Basically my opinion is if it's original, keep it that way if any way possible. But if I can put an orphan movement together with an appropriate case and have a working watch without taking away from either one I will.
     
  7. GeneJockey

    GeneJockey Registered User
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    Mar 2, 2012
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    Last year, I faced a tough choice. I had inherited my grandfather's 7j Reliance (Trenton) watch, in a coin silver hunter case, in which my grandfather had inscribed his name and address inside the caseback. The case is in beautiful shape, but the movement was shot. The center and 3rd bushing holes were not only ovalized, but the had previously been re-closed with a punch, then wore out AGAIN. The upper center wheel arbor was completely nailheaded. Should I keep the same movement, knowing that I could never wear and use it as a watch? Or replace the movement, to have a WORKING watch. I asked my siblings, and they all said, "Go for it!", so I found an identical movement in good shape, and swapped it in, retaining the dial and hands from the original movement. I also, of course, kept the old movement, but now I have my grandfather's watch in working shape, and I'm looking at the same dial and hands he did.

    That replacement movement came in its own coin silver hunter case, which was now empty. So I found a 17j Elgin movement to go in it. Now I have another working watch, not original, but age correct.

    One finds a lot of naked movements for sale, and a smaller but significant number of empty cases. I inherited an 18s silverode case in excellent shape, compete with crystal. Probably untouched for 100 years, based on the other watches that were with it. So I found a movement for it, a 15j Elgin OF movement from about 1911. Now it's one of my favorite carry watches.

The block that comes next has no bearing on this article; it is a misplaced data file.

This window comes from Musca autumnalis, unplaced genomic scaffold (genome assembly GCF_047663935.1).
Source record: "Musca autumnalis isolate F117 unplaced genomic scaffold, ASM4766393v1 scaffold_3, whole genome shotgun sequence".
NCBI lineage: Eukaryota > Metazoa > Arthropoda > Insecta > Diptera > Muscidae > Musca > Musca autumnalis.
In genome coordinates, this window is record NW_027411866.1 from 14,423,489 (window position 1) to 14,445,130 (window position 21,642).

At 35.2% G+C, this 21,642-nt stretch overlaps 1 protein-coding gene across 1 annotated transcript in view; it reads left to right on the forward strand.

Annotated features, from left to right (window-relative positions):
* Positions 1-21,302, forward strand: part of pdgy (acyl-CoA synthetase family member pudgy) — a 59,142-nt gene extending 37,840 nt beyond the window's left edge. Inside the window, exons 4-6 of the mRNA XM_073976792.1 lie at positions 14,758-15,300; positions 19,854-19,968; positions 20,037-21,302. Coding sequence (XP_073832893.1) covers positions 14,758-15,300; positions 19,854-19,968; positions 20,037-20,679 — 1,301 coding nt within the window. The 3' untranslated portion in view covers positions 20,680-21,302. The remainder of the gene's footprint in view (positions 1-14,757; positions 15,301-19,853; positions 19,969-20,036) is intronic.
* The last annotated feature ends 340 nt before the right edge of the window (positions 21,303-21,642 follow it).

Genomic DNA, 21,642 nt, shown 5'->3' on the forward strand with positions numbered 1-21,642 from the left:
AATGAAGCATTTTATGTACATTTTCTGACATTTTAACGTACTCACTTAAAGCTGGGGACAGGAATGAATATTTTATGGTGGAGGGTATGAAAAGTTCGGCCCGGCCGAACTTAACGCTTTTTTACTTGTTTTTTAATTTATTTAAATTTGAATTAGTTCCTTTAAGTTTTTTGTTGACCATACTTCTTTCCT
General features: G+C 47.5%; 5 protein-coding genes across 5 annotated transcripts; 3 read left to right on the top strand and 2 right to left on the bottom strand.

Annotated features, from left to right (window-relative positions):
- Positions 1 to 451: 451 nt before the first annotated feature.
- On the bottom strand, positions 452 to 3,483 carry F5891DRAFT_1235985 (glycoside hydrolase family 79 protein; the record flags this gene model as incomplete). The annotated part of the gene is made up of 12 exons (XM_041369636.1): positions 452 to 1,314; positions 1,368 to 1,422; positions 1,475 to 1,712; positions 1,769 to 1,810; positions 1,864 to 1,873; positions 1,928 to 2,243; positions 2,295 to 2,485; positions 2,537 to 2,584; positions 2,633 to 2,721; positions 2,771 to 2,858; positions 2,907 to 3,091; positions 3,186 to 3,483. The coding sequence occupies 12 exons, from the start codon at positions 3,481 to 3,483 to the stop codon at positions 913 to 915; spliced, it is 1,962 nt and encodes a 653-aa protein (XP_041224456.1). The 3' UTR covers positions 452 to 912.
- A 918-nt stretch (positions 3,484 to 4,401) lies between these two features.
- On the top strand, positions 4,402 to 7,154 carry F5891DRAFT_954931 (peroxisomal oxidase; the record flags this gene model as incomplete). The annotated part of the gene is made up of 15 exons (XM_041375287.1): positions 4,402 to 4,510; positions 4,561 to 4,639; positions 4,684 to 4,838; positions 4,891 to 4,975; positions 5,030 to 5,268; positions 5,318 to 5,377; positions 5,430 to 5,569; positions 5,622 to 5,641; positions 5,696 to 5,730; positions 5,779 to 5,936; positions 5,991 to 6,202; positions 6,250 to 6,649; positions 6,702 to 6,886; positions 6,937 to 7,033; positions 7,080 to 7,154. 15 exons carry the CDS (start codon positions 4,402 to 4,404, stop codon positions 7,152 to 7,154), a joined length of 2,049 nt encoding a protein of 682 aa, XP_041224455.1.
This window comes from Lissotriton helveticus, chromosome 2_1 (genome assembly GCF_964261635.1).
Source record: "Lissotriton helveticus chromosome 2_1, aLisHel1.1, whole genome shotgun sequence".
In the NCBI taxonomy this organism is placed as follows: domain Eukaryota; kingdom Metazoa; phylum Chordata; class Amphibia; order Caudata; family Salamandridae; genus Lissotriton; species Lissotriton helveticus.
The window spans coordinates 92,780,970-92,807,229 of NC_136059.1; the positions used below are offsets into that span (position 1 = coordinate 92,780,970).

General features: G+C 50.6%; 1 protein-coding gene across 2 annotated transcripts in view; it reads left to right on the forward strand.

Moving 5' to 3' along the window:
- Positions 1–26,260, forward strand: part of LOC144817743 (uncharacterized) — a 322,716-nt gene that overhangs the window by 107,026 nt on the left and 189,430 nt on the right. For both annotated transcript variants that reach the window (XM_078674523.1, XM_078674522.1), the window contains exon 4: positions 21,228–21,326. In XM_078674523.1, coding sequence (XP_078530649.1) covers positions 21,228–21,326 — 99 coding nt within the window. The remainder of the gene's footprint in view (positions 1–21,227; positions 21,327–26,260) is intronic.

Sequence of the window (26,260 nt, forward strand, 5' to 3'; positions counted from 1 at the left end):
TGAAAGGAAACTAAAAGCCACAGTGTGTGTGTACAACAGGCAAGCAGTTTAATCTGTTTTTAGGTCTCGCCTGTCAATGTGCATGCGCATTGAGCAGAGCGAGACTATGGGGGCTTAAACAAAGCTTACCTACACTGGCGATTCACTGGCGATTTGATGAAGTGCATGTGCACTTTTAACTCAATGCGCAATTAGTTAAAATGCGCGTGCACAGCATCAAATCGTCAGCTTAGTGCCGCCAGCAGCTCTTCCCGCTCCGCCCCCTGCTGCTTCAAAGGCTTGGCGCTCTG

A while back, I bought an early (1872) Elgin keywind movement, an 11j WH Ferry, and shortly after a coin silver case for it. Now I have another watch, from two orphans.

    A few years ago, I acquired an Elgin 450, a 21j Lord Elgin movement, one of the Streamline series. Beautiful thing. It had come from the factory in a solid gold case, which no doubt got melted. I found another Streamline series watch, with a broken 17j 479, a very common movement. I swapped in the 450, and now I get to carry it.

    I'm not selling any of these, but if I ever did, I would make sure the buyer knew that these were not original.

    Because prior to 1920, most American watches were not cased by the factory, and because a century plus has passed, it's hard to know whether the case a movement comes in is original anyway. You can, of course, often tell whether the case held a different movement, because of the screw marks, but you don't know when that was done. Could have been last year, could have been a hundred years ago. Lacking the provenance of the whole watch, even if the screw marks match, the best you can say is that the watch MAY BE original, or the case may have held a similar movement. So, for these, personally, I go for age correct pairings.

    Mind you, if you find a late 1800s movement in a 1930s case, it might have been recased by the original owner when the old case wore out. It might be more original that way, than in an age correct case!
     
  8. topspin

    topspin Registered User

    Dec 14, 2014
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    Unless we're talking about some really rare and important piece - go ahead & switch whatever you want to. Build yourself something nice, that works.
    Also (again unless we're talking about something really special) don't be shy of making alterations to cases, if that's what it'll take for it to house the movement you want it to.
     
  9. Jerry Treiman

    Jerry Treiman Registered User
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    Aug 25, 2000
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    A big problem with random switching and modification is that as a newbie (and even as an experienced collector) it can be difficult to know what is or isn't an important watch movement or case. I suggest switching or modification with great caution and nothing irreversible. When I was a young collector I made some switches that I still regret.
     
  10. SHBKF

    SHBKF Registered User

    Nov 11, 2016
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    Even as a new collector I can really relate to the above. Fortunately I still have all the watches I have purchased so far & have kept extensive records as to what has gone on with each watch. Well not quite completely correct. One inexpensive Elgin has been traded off for a fancier Elgin but I will likely go get it back shortly. I have switched several back to as found & have great hesitation to switch any more especially if they are at least period correct. I have added one dial to match a movement but it is still in a case that is at least fifteen years off.